What Dasara is to Mysuru, Ramzan is to Hyderabad. The nawabi city sheds its laid-back attitude and gets into a hectic mode. As the month progresses, the frenzy only increases. An outsider will get the impression that Hyderabad never sleeps during Ramzan. It’s true to some extent. Parts of the city, particularly areas on the south of Musi, remain open all through the night.
Festivals are mere excuses to trigger shopping sprees. And there is no dearth of festive occasions in India. Essentially a month of piety and fasting, of late Ramzan has been overtaken by consumerism. The commercial exploitation of the holy month has never been so crass. Cloth shops live their best dreams as Hyderabadis turn shopaholics. With revenue spikes, restaurants and businesses laugh all the way to the bank.
This was not the case a few decades ago. People used to shop but did not spend whole nights in search of a particular colour and design. Now what Hyderabad sees is crazy shopping. Though plush shopping malls have sprung up in several areas, it is the Charminar-Patherghatti stretch that throbs with activity. The quaint bazaars around the monument seem to wield a magnetic pull. A friend of mine who stays in upscale Jubilee Hills loves to come all the way to Charminar to shop. “It is the old-world charm that attracts me,” he says.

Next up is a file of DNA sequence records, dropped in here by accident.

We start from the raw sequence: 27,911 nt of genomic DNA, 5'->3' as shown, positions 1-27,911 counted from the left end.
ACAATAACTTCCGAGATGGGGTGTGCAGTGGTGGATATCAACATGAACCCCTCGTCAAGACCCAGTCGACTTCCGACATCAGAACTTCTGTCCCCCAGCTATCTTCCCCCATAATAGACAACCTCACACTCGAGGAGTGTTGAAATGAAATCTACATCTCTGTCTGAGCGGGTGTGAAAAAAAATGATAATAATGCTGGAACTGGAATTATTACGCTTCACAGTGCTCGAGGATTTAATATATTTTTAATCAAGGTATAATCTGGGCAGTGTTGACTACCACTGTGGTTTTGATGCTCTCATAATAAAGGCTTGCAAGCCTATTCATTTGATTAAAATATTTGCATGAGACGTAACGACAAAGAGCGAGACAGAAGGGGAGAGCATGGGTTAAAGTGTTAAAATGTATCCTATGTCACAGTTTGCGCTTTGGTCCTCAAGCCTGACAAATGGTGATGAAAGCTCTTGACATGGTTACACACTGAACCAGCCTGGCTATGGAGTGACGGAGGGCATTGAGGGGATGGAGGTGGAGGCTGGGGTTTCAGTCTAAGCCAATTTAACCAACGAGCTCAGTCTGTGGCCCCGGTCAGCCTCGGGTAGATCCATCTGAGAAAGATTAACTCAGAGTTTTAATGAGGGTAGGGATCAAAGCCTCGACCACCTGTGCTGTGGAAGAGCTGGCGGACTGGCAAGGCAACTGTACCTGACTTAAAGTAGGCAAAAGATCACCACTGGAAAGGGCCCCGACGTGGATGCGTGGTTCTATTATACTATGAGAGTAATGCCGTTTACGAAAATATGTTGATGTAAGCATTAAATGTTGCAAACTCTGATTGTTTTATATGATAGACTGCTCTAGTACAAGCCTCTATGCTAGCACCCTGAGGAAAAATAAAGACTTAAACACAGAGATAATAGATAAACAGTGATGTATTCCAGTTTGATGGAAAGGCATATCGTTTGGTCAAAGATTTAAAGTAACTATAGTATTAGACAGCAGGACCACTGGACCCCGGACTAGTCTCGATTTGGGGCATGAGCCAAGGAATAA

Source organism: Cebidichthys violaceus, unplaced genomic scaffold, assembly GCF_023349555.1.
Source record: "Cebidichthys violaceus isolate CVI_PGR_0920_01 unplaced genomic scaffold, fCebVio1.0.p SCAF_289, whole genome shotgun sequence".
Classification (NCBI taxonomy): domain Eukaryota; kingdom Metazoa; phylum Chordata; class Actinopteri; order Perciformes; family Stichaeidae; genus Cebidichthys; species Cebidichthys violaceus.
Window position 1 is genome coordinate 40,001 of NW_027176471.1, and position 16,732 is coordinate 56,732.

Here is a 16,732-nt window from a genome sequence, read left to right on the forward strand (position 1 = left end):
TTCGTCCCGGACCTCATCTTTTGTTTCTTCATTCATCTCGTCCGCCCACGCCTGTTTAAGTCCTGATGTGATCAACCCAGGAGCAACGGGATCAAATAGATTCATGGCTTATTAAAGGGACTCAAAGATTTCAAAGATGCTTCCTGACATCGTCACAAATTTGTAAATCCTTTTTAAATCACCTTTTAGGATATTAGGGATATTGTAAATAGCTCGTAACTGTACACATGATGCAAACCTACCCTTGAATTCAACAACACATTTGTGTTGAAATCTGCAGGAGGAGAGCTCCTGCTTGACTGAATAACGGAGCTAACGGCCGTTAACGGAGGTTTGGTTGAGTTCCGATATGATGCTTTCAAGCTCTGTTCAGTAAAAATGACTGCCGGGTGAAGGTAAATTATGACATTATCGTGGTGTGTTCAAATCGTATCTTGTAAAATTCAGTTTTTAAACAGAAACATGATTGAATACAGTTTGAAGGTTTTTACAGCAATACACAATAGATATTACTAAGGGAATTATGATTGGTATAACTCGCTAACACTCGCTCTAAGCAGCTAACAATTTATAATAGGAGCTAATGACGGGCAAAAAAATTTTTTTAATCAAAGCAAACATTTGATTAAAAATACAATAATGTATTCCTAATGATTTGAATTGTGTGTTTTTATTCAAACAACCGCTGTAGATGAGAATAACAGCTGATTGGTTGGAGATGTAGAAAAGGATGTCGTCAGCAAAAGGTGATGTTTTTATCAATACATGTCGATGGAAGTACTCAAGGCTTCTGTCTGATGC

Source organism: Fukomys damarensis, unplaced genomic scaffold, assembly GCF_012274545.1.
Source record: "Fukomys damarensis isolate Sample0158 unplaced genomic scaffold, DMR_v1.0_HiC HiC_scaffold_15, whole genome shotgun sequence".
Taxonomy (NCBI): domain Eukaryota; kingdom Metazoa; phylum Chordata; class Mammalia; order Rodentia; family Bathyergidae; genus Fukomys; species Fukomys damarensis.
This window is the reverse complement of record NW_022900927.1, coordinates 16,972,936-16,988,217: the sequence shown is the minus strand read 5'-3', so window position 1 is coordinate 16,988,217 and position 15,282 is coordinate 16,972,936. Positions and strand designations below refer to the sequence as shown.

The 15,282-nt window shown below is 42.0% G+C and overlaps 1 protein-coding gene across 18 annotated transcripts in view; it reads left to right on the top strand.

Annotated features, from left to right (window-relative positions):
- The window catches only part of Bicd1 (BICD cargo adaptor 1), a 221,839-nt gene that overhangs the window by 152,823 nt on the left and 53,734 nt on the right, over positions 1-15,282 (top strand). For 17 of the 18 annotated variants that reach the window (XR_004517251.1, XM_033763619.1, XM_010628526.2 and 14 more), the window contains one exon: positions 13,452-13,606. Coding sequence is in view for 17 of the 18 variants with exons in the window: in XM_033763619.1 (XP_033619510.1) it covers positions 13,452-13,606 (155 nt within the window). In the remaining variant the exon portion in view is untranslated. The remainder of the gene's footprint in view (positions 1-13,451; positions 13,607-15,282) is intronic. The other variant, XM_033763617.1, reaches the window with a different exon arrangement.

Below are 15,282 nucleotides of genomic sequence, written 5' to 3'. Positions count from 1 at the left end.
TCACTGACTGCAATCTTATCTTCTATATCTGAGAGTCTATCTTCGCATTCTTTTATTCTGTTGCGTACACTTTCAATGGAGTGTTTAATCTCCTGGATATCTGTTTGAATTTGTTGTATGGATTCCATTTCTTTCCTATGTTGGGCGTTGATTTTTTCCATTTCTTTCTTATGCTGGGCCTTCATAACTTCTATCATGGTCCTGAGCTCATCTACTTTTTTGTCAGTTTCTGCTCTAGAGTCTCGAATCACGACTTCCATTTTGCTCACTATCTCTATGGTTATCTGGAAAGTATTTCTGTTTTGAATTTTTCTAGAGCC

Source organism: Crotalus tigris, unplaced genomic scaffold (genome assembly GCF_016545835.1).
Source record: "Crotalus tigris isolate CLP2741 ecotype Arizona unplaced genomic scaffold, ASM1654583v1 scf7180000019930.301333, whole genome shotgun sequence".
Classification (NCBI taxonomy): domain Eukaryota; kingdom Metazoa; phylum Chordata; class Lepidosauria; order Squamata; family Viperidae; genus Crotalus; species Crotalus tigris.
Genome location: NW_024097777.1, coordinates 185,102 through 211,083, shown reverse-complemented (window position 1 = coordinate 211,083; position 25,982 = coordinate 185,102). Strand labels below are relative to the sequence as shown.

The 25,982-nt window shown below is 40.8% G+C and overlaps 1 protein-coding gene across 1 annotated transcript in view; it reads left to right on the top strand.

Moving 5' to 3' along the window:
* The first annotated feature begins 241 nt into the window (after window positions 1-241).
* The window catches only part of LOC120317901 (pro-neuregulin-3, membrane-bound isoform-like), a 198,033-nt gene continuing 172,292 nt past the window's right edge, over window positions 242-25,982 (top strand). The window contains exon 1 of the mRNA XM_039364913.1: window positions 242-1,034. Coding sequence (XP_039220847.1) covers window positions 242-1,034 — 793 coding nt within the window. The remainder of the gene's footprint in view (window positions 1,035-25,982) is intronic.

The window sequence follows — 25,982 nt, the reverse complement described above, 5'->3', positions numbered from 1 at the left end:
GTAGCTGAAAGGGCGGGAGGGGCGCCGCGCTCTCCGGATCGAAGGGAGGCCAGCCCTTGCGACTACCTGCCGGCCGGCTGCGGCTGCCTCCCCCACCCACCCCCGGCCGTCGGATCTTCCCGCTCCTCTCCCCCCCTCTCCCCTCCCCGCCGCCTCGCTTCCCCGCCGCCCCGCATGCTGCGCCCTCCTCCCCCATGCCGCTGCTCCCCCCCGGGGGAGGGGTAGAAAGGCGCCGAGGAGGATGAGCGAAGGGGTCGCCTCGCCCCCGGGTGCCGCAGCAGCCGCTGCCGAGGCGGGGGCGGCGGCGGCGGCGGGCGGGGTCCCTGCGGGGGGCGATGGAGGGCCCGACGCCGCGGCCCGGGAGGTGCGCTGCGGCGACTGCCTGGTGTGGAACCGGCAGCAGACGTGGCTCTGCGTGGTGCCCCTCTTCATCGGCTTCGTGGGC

With Id-ul-Fitr around the corner, the shop-till-you-drop frenzy is peaking. Hyderabadis revel in last-minute shopping. From traditional salwar-suits to kurta-churidars, dry fruits, perfumes, caps and artificial jewellery, everything is up for grabs at Charminar. Women go for ethnic wear, clothes with gold embroidery, sequins and brocade work. Of course Id shopping is never complete for eves without a visit to Lad Bazaar, the bangle market. In the run-up to Id, a traffic advisory becomes necessary for those heading towards Charminar as one will have to brace for unending traffic snarls.
Clothes apart, another thing Hyderabadis are hooked to is haleem. No one would like to give a miss to this hot seasonal favourite. Time was when the food trail took one through the winding lanes of Charminar and beyond, but today the aroma of succulent kebabs and haleem hangs all over the city.
Ramzan offers a great religious experience for the devout and for the foodies it is ‘tasting’ time. Even past midnight people can be seen slurping haleem and guzzling chai. When quizzed, my friend shot back: Why is there a light in the fridge if we’re not meant to have midnight snacks?
J S Ifthekhar